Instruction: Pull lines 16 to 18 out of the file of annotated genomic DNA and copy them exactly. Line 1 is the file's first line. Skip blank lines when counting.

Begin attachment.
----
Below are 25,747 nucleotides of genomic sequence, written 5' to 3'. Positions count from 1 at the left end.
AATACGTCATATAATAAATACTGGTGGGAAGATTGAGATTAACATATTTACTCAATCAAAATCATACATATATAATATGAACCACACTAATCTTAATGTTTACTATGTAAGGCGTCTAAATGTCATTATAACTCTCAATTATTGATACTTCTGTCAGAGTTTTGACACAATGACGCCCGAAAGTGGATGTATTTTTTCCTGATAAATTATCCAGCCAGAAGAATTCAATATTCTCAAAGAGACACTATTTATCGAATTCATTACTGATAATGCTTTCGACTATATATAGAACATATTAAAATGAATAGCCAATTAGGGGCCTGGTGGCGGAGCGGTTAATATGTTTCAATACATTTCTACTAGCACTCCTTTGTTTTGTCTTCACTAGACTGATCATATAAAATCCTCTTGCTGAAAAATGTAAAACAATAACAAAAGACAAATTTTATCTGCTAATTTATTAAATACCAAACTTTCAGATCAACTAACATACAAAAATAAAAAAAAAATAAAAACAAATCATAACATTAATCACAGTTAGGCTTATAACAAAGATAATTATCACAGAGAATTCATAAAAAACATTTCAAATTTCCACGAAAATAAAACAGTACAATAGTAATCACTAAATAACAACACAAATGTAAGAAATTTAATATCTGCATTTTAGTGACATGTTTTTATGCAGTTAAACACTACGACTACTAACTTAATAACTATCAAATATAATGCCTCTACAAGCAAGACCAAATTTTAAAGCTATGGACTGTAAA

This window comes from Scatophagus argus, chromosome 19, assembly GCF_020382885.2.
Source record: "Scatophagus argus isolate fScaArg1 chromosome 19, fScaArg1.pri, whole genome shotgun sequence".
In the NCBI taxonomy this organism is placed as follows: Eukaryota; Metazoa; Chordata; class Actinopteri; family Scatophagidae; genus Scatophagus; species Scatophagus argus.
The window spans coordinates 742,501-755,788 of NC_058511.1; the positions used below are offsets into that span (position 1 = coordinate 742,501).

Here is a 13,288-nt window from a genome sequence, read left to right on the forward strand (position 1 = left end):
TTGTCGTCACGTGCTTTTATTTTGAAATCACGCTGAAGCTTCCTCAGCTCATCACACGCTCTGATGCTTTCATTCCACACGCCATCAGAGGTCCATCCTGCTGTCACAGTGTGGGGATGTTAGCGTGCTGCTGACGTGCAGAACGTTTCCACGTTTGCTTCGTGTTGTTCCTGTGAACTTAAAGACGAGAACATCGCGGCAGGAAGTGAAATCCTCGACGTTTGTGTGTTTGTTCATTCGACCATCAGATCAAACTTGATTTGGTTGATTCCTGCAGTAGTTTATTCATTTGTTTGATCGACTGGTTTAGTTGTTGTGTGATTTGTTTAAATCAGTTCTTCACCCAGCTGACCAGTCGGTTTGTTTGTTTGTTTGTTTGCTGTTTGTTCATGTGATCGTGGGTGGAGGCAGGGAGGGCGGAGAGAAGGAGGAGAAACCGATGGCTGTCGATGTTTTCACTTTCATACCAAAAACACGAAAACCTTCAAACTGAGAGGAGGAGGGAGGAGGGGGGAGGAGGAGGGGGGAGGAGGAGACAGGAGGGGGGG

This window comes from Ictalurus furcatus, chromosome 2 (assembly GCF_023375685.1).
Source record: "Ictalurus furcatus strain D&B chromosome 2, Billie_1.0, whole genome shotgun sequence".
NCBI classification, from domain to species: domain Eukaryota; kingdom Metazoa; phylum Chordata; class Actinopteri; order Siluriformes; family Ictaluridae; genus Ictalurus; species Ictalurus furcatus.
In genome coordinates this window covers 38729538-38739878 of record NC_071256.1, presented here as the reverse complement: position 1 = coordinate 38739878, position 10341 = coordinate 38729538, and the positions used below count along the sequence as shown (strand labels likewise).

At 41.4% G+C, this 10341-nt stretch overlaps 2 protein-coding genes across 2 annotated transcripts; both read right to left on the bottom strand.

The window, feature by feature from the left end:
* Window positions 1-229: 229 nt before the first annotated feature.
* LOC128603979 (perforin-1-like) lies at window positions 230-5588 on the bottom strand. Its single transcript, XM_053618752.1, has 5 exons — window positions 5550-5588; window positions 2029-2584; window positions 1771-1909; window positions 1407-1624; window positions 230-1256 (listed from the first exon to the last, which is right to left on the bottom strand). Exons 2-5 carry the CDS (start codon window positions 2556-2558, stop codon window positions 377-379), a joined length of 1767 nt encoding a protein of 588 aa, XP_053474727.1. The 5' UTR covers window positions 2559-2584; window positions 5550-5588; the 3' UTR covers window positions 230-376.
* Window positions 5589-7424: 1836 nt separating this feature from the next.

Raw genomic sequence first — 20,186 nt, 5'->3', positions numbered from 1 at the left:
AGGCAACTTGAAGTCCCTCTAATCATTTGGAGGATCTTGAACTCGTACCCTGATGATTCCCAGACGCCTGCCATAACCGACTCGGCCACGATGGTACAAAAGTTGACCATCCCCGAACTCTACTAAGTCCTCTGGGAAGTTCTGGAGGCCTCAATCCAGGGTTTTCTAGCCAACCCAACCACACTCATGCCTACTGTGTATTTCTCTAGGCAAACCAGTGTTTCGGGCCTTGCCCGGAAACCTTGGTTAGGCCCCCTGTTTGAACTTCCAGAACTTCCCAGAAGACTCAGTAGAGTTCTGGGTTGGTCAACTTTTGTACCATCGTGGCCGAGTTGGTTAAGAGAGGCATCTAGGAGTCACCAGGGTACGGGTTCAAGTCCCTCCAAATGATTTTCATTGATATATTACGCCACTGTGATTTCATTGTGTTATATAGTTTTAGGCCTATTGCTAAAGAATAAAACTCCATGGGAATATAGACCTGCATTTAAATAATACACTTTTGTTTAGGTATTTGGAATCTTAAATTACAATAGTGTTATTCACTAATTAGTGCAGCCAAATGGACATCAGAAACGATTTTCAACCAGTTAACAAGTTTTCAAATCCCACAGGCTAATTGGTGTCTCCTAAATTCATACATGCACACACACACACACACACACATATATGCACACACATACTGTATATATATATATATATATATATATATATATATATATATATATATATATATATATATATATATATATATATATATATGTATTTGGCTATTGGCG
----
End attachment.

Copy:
* LOC128603979 (perforin-1-like) lies at window positions 230-5588 on the bottom strand. Its single transcript, XM_053618752.1, has 5 exons — window positions 5550-5588; window positions 2029-2584; window positions 1771-1909; window positions 1407-1624; window positions 230-1256 (listed from the first exon to the last, which is right to left on the bottom strand). Exons 2-5 carry the CDS (start codon window positions 2556-2558, stop codon window positions 377-379), a joined length of 1767 nt encoding a protein of 588 aa, XP_053474727.1. The 5' UTR covers window positions 2559-2584; window positions 5550-5588; the 3' UTR covers window positions 230-376.
* Window positions 5589-7424: 1836 nt separating this feature from the next.

Raw genomic sequence first — 20,186 nt, 5'->3', positions numbered from 1 at the left: